“The Greatest Show on Earth”
The Greatest Show on Earth: The Evidence for Evolution
by Richard Dawkins
Free Press, 480 pages, $30
The first lesson to be learned from Richard Dawkins’ new book is a purely practical maxim: One should always do what one does best, while scrupulously avoiding those tasks for which neither nature nor tuition has equipped one. This is not, obviously, what one could call a moral counsel; it is merely a counsel of prudence. Another way of saying it would be, try not to make a fool of yourself. Of course, folly is something of a relative judgment. It is often the case, especially in the world of publishing, that the most lucrative course is to do things very, very badly. The richest novelists tend to be those who cannot write; and the more poorly they write, the richer they are likely to become. The most successful purveyors of popular history, popular political polemic, popular religion, popular philosophy, popular atheism—and so on—are those who know only as much about their subjects as is necessary to make a stir and absolutely nothing more. And one has to concede that no other book by Richard Dawkins has sold nearly as well as The God Delusion, his majestically maladroit adventure in the realm of abstract ideas. So, weighing things solely in the balances of financial gain, one should perhaps not be too captious regarding his recent publications on the God question.
Still, there was a time when Dawkins enjoyed a deserved reputation for his contributions to the popular exposition of evolutionary science and theory without yet having acquired his entirely undeserved reputation as a powerful advocate for atheism.
The Selfish Gene, despite occasional propositions of an almost metaphysical variety, is, for the most part, an excellent introduction to one of the more fascinating areas of modern biological science and speculation. And, generally, whenever Dawkins has confined himself to topics within his field of expertise, he has produced well-organized, lucidly written guidebooks to the current scene in the life sciences.
With The Greatest Show on Earth, Dawkins has returned to what he does best. He makes occasional mention of subjects he ought not to touch on—Plato, for instance, or the “great chain of being,” or God—with predictable imprecision; but these are only momentary deviations. The purpose of the book is simply to lay out, as clearly as possible, the evidence for the truth of special evolution. It recently occurred to him, he says, that over the years he has written about evolutionary theory but never taken the time to provide his reasons for believing in it for those who have not had the benefit of his training. And this is what he does here, very well, proceeding by discrete steps: the observable plasticity of plant and animal species, the verifiability of macro-evolution, the geological record of the earth’s age, the fossil evidence (including the wealth of fossil remains of intermediate special forms), observable and experimental mutation, morphology, genetics, and so forth. In short, The Greatest Show on Earth is an ideal précis of the evolutionary sciences and the current state of evolutionary theory that can be recommended for the convinced and the unconvinced alike.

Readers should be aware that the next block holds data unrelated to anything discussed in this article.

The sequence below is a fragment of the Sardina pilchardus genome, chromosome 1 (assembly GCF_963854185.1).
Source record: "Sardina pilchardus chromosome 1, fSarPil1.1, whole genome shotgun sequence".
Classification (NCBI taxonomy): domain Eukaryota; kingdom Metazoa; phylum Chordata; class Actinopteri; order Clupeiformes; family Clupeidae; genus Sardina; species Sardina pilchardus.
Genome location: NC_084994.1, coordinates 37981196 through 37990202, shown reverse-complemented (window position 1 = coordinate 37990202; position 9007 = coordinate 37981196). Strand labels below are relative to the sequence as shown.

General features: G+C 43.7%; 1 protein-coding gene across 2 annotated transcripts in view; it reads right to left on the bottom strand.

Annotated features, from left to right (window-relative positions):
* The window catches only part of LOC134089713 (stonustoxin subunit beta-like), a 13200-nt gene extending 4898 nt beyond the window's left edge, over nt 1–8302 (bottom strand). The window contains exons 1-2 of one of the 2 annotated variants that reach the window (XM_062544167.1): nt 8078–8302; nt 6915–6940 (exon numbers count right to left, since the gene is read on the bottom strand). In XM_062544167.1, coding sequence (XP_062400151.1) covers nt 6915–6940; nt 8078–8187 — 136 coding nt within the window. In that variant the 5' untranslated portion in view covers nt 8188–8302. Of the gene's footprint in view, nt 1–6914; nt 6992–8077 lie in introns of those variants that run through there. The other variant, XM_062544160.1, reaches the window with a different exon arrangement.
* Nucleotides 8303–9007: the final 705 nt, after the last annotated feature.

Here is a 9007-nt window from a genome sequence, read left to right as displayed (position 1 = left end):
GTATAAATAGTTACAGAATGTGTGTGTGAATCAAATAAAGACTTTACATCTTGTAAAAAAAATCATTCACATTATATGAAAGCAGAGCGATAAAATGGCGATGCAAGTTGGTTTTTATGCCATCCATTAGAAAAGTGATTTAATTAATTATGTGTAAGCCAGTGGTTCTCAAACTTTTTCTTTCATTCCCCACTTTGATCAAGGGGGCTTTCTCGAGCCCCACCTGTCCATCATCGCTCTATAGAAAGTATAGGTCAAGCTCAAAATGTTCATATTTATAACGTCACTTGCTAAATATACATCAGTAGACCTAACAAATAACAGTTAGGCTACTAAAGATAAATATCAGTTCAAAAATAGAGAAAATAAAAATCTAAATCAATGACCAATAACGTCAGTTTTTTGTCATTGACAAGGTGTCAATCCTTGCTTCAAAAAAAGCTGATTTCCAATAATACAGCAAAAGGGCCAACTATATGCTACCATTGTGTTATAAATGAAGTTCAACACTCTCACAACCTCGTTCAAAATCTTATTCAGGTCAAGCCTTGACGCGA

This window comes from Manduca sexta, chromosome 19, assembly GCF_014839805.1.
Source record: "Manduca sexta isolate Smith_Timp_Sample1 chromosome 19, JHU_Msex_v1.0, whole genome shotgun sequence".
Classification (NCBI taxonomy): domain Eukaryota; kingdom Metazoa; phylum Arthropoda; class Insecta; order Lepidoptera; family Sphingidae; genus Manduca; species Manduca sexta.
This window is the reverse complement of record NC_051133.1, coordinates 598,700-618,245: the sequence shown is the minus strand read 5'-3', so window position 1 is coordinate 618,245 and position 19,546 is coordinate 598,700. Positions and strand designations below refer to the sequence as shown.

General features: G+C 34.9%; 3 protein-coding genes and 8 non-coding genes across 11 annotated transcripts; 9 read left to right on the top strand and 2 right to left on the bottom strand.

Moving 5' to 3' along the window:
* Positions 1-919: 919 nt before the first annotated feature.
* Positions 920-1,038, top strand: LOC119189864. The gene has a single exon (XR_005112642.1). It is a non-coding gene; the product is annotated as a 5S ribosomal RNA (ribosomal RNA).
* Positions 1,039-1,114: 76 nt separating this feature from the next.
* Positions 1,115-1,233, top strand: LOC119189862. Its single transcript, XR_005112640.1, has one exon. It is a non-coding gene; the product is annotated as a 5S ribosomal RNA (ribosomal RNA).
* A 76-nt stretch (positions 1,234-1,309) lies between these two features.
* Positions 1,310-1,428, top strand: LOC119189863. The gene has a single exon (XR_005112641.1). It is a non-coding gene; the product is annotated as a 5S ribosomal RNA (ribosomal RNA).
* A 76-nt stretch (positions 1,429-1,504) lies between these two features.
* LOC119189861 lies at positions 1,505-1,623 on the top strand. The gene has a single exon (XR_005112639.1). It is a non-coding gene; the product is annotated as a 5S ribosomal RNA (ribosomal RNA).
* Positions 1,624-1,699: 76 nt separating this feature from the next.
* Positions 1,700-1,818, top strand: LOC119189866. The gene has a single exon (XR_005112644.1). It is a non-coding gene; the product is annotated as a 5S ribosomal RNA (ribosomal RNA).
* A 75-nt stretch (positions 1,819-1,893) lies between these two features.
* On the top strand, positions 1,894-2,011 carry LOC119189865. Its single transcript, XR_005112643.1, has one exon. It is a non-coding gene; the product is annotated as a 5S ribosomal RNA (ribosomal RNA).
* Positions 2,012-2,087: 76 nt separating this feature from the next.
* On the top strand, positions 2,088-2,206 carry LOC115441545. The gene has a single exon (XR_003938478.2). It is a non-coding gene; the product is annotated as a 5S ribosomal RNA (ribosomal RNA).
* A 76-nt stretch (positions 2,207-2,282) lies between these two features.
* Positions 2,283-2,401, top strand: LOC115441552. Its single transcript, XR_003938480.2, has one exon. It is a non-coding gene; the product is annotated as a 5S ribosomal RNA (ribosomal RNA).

Dawkins’ special reason for having written this book, as perhaps need not be said, is his own frustration over the sheer number of persons in the world today who continue to refuse to believe either in special evolution or in its entirely immanent causal mechanisms. Although the book is, for the most part, wholly “positive” in its argument, it is nonetheless explicitly directed toward two targets: young-earth creationists and the intelligent design movement. In regard to the former, of course, he does not really need to expend much energy. After all, ranged against their beliefs is nothing less than the entire universe and every physical datum it comprises. In regard to the latter, however, he does feel the need to exert himself; and, while some of his arguments are solvent enough, others are no more sophisticated than the positions they are meant to refute.
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